Audit reveals more than ten boroughs in the capital saw pub growth between 2017-2018
The number of pubs in London has fallen by more than a quarter since 2001, but new figures from City Hall show a change in the downward pattern. Between 2017 and 2018 the count remained stable, with a handful of the capital’s boroughs even increasing their numbers.
The figures, published by the Mayor of London, Sadiq Khan, identified 3,540 pubs in the capital in March 2018 – an increase of 10 pubs from 2017.
A total of 11 boroughs saw an increase in pubs, with numbers staying the same in nine boroughs, but falling in 13 boroughs.
The boroughs to see an increase were Brent, Bromley, Croydon, Hackney, Harrow, Islington, Lambeth, Lewisham, Tower Hamlets, Wandsworth and Westminster.
The figures come after the Mayor revealed last month that the number of grassroots music venues in the capital has risen in the last year and the number of LGBTQ+ venues remained stable for a second year running, following a decade of decline for both.
Despite ongoing pressures, the traditional London pub remains a key part of life in the capital. A City Hall survey shows 74 per cent of Londoners think that they are important for the London’s cultural heritage, with 45 per cent visiting a pub at least once a month.
The main reasons for a visit are to socialise with friends (68%) and eat (27%). Pubs are also an important attraction for tourists, with previous research showing that 54% of international visitors visited one during their stay in the capital.
The mayor’s measures to support the pub trade and London’s cultural venues include: tough new planning rules to protect venues in his draft London Plan, establishing a Culture at Risk Office to help support pubs at risk of closure, and calling on the the Government to review its valuation policy for pubs following large rises in business rates.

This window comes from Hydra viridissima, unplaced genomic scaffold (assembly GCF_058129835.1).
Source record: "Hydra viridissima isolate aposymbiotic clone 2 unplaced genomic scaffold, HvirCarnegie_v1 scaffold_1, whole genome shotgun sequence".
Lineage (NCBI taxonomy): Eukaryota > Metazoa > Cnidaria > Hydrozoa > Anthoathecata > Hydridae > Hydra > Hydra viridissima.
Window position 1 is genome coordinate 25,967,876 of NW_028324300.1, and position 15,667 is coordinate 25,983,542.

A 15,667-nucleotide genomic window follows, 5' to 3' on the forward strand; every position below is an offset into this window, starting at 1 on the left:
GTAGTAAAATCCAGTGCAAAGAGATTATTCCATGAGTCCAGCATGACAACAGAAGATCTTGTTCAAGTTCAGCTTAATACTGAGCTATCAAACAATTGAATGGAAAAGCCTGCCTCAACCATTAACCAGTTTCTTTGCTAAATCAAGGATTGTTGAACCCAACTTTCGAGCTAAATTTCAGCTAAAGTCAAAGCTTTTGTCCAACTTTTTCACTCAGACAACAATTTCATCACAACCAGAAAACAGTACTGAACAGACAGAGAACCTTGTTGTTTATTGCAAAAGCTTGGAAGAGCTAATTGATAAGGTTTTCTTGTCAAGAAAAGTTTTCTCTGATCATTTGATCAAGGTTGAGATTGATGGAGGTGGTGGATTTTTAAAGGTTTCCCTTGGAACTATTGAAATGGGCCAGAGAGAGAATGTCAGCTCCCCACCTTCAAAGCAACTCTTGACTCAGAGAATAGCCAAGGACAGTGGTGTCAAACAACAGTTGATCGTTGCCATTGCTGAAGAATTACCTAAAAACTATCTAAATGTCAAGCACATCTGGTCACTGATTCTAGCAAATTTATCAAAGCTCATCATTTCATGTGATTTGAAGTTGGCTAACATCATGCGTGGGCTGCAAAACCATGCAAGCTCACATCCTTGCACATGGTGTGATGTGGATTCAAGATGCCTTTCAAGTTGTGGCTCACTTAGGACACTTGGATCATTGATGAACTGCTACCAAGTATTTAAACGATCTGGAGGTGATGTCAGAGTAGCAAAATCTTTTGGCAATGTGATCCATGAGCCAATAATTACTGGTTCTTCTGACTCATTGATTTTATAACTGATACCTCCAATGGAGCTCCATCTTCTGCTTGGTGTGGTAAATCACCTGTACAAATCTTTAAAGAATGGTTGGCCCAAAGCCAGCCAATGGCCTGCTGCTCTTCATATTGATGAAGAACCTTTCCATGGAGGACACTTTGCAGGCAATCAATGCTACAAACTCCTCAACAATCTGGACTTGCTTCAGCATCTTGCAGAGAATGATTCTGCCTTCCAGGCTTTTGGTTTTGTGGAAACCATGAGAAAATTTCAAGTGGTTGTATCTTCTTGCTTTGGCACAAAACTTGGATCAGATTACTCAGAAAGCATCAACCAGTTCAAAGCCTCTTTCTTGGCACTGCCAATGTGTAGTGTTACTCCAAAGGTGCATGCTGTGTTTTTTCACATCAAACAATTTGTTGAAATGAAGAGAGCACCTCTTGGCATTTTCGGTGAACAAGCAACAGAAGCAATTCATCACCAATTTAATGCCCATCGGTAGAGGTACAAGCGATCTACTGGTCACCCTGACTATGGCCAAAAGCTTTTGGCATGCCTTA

As with the rest of the UK, London has seen a decline in pub numbers for decades, with the number of small pubs in London falling by more than half between 2001 and 2018.
However, these new figures show signs of improvement as the number of both small and large pubs in the capital have increased very slightly between 2017 and 2018. There are now more large pubs in the capital than there were in 2001.
Employment across the pub sector has also remained stable between 2017 and 2018 at 46,000. However, despite recent improvements, a large proportion of jobs in London pubs continue to be paid below the London Living Wage.
The Mayor of London, Sadiq Khan, said: “London pubs have been a key part of our capital’s heritage for generations, helping to unite Londoners and acting as a vital hub in the community.
“Sadly their numbers have been falling for decades, which is why I’ve been doing all I can to support the trade and turn this tide of closures. I’m encouraged by these results, but with pressure from rates, rent and development, it’s crucial that the Government and local authorities give them their full support too.”
Hannah Wright, of The Leytonstone Tavern, said: “After being empty for four years, and saved at the last minute by a community asset order, we were anxious but incredibly proud to give the neighbourhood back its pub.
“For us, a pub is more than just a place where you serve drinks. It’s a sanctuary for the whole community, existing to help people create real human connections and feel a sense of worth. And it needs to serve its locals.”